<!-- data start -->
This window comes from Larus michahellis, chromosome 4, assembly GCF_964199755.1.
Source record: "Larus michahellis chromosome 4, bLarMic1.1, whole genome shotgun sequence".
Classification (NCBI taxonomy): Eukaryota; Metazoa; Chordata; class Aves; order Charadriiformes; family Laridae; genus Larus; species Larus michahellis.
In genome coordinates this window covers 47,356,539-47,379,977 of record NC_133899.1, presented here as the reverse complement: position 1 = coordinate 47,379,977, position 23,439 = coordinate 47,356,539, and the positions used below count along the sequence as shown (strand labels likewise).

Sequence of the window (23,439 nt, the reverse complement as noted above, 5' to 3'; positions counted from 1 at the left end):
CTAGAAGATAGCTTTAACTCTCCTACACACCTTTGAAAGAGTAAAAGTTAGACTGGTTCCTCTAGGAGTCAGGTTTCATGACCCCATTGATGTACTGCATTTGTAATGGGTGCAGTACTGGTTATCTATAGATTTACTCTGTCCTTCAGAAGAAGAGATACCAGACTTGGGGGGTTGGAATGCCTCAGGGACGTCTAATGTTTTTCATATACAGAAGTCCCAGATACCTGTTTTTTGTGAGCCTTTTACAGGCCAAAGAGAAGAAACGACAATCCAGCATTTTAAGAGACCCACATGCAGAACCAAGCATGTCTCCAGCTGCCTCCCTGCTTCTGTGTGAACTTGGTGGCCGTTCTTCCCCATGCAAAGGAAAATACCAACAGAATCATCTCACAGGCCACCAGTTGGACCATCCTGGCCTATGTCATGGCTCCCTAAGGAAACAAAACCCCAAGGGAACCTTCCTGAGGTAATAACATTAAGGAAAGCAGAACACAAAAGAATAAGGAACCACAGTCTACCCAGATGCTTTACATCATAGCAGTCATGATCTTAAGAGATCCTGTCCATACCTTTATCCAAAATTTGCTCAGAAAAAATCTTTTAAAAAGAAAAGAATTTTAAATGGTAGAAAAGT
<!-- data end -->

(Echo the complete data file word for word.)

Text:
This window comes from Larus michahellis, chromosome 4, assembly GCF_964199755.1.
Source record: "Larus michahellis chromosome 4, bLarMic1.1, whole genome shotgun sequence".
Classification (NCBI taxonomy): Eukaryota; Metazoa; Chordata; class Aves; order Charadriiformes; family Laridae; genus Larus; species Larus michahellis.
In genome coordinates this window covers 47,356,539-47,379,977 of record NC_133899.1, presented here as the reverse complement: position 1 = coordinate 47,379,977, position 23,439 = coordinate 47,356,539, and the positions used below count along the sequence as shown (strand labels likewise).

Sequence of the window (23,439 nt, the reverse complement as noted above, 5' to 3'; positions counted from 1 at the left end):
CTAGAAGATAGCTTTAACTCTCCTACACACCTTTGAAAGAGTAAAAGTTAGACTGGTTCCTCTAGGAGTCAGGTTTCATGACCCCATTGATGTACTGCATTTGTAATGGGTGCAGTACTGGTTATCTATAGATTTACTCTGTCCTTCAGAAGAAGAGATACCAGACTTGGGGGGTTGGAATGCCTCAGGGACGTCTAATGTTTTTCATATACAGAAGTCCCAGATACCTGTTTTTTGTGAGCCTTTTACAGGCCAAAGAGAAGAAACGACAATCCAGCATTTTAAGAGACCCACATGCAGAACCAAGCATGTCTCCAGCTGCCTCCCTGCTTCTGTGTGAACTTGGTGGCCGTTCTTCCCCATGCAAAGGAAAATACCAACAGAATCATCTCACAGGCCACCAGTTGGACCATCCTGGCCTATGTCATGGCTCCCTAAGGAAACAAAACCCCAAGGGAACCTTCCTGAGGTAATAACATTAAGGAAAGCAGAACACAAAAGAATAAGGAACCACAGTCTACCCAGATGCTTTACATCATAGCAGTCATGATCTTAAGAGATCCTGTCCATACCTTTATCCAAAATTTGCTCAGAAAAAATCTTTTAAAAAGAAAAGAATTTTAAATGGTAGAAAAGT